Read the opinion piece below as originally published in Roll Call.
Despite partisan fights continuing to play out over various pieces of the tax code, the Low-Income Housing Tax Credit, or LIHTC, has enjoyed decades of strong bipartisan support. This $8 billion in annual federal funding provides incentives for investors to develop, construct and rehabilitate affordable rental housing. It has helped finance more than 3 million affordable rental units serving about 7 million low-income households since it was created in 1986.
Both the House-passed tax bill and the plan approved by the Senate Finance Committee continue LIHTC. Robust evidence links LIHTC investments to positive economic growth for communities, social and educational benefits for families and reductions in homelessness.
This week, the Bipartisan Policy Center will release a report summarizing research linking affordable housing, the majority of which is financed through LIHTC, to improvements in health behaviors and outcomes. The evidence is building that housing affordability, the neighborhood’s environment and conditions within the home are all important determinants of health. This has stimulated states and affordable housing development agencies to begin looking at ways LIHTC may be used to improve health. Therefore, we strongly support greater federal investment in this important program.
Research suggests that families with high housing cost burdens are unable to spend money on necessary health care services, prescriptions and nutritious food, and therefore often have poorer self-reported health, higher prescription drug nonadherence rates and lower food security than their peers with lower housing costs.
LIHTC credits may also be used to refurbish affordable housing units. Studies have shown that upgrading building materials and improving ventilation positively affects health outcomes for residents, especially for those with asthma or respiratory issues.
The most direct collaboration between the affordable housing community and the health and service communities is through the creation of supportive housing, which combines affordable housing assistance with wraparound services to assist residents experiencing homelessness, joblessness, disability or health problems. One study showed that this combination of housing and services could save an average of $6,000 a year, per person, in health care costs.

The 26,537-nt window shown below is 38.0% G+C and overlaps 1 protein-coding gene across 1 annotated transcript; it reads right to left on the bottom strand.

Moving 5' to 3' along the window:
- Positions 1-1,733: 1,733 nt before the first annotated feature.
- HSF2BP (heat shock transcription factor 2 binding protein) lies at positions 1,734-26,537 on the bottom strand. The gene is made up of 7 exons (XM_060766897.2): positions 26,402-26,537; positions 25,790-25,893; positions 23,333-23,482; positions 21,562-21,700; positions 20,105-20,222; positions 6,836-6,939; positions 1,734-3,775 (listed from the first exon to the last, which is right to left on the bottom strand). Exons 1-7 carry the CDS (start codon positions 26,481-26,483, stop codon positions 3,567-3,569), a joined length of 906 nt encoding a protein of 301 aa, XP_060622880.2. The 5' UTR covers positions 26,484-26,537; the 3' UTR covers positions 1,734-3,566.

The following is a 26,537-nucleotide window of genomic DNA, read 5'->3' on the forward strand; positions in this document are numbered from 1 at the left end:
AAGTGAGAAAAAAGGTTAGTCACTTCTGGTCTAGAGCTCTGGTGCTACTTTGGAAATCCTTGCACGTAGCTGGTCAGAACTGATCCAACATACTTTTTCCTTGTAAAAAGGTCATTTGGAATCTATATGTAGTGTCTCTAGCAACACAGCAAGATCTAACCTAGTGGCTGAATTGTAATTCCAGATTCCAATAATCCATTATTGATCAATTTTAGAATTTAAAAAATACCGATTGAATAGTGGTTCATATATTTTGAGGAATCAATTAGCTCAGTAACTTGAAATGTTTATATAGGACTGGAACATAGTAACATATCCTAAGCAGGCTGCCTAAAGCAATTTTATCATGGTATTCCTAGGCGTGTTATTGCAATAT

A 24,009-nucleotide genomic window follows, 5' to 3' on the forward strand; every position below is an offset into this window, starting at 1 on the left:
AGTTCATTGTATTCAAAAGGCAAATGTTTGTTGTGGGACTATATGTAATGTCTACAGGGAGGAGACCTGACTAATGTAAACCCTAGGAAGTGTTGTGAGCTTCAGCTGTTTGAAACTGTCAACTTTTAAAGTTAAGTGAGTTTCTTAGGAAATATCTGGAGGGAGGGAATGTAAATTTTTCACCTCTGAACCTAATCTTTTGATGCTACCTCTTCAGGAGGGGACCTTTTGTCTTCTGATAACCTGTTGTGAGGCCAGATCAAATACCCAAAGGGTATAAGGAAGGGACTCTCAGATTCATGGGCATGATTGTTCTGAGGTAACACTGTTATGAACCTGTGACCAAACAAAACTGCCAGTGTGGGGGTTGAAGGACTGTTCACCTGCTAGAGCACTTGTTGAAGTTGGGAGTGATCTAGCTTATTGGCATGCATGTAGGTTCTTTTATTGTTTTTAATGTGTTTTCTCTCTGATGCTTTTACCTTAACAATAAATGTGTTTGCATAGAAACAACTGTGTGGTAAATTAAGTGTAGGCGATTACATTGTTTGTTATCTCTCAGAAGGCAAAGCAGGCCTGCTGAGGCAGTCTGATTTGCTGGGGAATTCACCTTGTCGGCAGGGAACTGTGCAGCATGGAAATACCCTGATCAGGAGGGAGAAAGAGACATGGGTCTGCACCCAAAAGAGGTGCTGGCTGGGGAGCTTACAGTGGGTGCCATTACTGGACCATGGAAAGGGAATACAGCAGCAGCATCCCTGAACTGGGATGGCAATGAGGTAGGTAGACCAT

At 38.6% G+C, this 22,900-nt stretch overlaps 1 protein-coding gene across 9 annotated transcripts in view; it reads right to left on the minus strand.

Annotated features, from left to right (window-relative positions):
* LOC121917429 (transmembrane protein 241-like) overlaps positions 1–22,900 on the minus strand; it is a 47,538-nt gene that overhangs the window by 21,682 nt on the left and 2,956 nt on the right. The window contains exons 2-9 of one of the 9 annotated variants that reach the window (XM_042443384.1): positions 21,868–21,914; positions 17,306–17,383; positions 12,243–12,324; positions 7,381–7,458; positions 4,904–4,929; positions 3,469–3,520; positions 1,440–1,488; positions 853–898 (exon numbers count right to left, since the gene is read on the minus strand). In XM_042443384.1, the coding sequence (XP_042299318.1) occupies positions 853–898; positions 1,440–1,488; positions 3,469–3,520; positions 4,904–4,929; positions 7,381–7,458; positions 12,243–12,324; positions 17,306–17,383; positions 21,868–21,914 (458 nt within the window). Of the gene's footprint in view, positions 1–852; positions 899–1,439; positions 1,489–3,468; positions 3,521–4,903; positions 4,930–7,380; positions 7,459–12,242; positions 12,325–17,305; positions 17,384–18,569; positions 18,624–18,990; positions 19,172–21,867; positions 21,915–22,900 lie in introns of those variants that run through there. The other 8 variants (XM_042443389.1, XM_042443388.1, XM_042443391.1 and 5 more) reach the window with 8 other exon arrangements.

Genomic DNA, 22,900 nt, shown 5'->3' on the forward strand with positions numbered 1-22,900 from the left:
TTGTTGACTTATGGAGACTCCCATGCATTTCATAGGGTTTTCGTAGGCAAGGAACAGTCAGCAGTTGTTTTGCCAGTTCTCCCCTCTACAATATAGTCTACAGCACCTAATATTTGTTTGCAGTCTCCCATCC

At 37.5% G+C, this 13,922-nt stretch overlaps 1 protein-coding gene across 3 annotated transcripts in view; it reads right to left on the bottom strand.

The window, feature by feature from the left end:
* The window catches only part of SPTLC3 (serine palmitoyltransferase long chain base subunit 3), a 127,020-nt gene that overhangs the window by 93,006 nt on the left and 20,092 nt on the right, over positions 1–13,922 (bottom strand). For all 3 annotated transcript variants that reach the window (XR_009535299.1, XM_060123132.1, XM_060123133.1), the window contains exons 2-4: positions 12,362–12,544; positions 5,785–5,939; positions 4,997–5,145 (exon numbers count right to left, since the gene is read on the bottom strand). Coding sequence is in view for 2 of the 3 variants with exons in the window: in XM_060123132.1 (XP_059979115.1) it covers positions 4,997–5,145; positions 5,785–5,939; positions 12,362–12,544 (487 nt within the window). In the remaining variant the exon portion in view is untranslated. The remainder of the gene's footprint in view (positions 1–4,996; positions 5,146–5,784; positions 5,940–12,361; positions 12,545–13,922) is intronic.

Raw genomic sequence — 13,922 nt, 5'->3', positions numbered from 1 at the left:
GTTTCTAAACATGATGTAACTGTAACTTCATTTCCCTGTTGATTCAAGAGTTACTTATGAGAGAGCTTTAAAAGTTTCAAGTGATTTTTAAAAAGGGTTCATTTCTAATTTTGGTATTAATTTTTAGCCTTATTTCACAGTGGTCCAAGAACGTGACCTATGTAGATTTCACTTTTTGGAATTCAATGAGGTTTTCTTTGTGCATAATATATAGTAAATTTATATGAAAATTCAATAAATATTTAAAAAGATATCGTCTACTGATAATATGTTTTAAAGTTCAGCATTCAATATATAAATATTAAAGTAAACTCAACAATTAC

Several exciting new data collection efforts are underway that will help provide better evidence for how LIHTC investments are specifically impacting health for individuals, families and communities.
One is a partnership between Columbia University and the New York City Department of Housing Preservation and Development to conduct a longitudinal study tracking a variety of metrics, including health data, which will compare outcomes for individuals who received affordable housing to their peers who were eligible but were not placed in an affordable unit.
They hope to stratify the results such that LIHTC residents could also be compared with residents in affordable housing funded through other means.
The LIHTC’s competitive allocation process also provides a unique way to encourage development of affordable housing that takes health into consideration. Each state creates a Qualified Allocation Plan, or QAP, containing certain mandatory criteria all applications must meet to be considered and additional criteria reflecting state priorities that, if met, will result in bonus points awarded to applications. In Georgia, the state utilized a Health Impact Assessment conducted by the Georgia Health Policy Center to evaluate how its LIHTC program was taking public health into account.
The research team made recommendations to the state on how it could alter its QAP to encourage development projects to consider the health of low-income residents, and Georgia’s QAP revisions since 2015 now include health priorities. Other states should look to Georgia’s model for innovative ways to encourage “health in all policies” by incentivizing LIHTC investments that foster better health.
As Congress considers tax reform legislation, a key debate to watch will be balancing business tax reform with incentives to provide affordable housing. For example, if business developers face lower overall tax burdens, the relative value of receiving the tax credit could be reduced, and there might be less of an incentive to develop or make investments in affordable housing.
If business tax rate reductions come to pass, legislative improvements to LIHTC may be needed to maintain production and preservation of LIHTC units at current levels. The Bipartisan Policy Center’s Housing Commission recommended a 50 percent increase to the program at a $1.2 billion annual cost. The administration should follow suit and substantially increase federal support for the LIHTC program to help finance the production and preservation of additional units of affordable rental housing.
Strengthening the connection between LIHTC and positive health impacts can provide a powerful new argument for greater federal investment in this important program. Promoting better integration of health and housing policy should be a desirable bipartisan goal.
Anand Parekh, M.D., is chief medical adviser at the Bipartisan Policy Center. He was previously deputy assistant secretary for health (science and medicine) at the Department of Health and Human Services.
Caitlin Krutsick is project manager for the Bipartisan Policy Center’s Prevention Initiative.